IBM throws a supercomputing fastball

Big Blue says it has reached a new speed and volume milestone. Shelley Solheim reports

IBM has announced that it has developed technology to speed up the way large computer networks access and share information.

Under a project code-named Fastball, IBM’s ASC Purple supercomputer has been able to achieve 102Gbit/s of sustained read-and-write performance to a single file — the equivalent of downloading 25,000 songs in a second over the internet, according to IBM.

IBM’s General Parallel File System (GPFS) software was used to manage the transfer of data between thousands of processors and disk storage devices. IBM says it had to enhance the software in several areas to handle such fast data rates.

For example, it employed new fencing techniques to prevent individual hardware failures from causing the overall system to fail, and added new capabilities to orchestrate flow control between all of the different hardware components in the system. “If they all go really fast at the same time you get a traffic jam and performance goes down,” says Chris Maher, director of high-performance computing development for IBM’s Systems and Technology Group.

ASC Purple, the world’s third most powerful supercomputer according to the supercomputer Top 500 list, is housed at the Lawrence Livermore National Laboratory (LLNL). The Fastball project capabilities were demonstrated at LLNL and IBM supplied the computer to the US Department of Energy and LLNL for use in nuclear weapons research.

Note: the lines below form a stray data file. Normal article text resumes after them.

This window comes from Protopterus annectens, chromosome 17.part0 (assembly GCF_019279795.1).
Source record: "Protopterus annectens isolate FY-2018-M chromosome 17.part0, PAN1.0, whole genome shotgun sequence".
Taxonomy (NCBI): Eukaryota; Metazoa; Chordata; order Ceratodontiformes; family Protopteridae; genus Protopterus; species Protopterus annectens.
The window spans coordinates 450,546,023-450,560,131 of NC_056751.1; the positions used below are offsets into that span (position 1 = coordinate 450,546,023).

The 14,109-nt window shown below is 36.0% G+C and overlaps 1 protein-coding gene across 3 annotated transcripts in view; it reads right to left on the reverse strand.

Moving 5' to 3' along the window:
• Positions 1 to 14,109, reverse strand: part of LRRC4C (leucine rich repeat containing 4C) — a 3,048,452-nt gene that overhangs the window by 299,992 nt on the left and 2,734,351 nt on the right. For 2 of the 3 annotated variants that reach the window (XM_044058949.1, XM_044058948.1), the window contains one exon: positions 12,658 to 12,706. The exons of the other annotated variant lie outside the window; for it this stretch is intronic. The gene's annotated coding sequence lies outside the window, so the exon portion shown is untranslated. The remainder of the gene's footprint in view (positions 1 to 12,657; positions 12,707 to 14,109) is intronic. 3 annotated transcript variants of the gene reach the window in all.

The Fastball project combined IBM servers, a high-performance computing switch network and storage subsystems tied together through the enhanced version of the GPFS software. IBM used 416 individual storage controllers combined with 104 Power-based eServer p575 nodes.

In the Fastball demonstration, 1,000 clients requested a single file at the same time. Through virtualisation techniques, the software then spread that file across hundreds of disk drives. The resulting file system was 1.6 petabytes in size.

Researchers for the project say this kind of computing could be applied to different applications.

“You can imagine the kind of problems you can solve with this, like a tsunami warning device that would scrutinise huge amounts of information from the ocean and then analyse that quite quickly,” Maher says.

Other applications include medical research and online gaming.

A future area of focus is developing ways to match storage resources to data automatically as data is generated.

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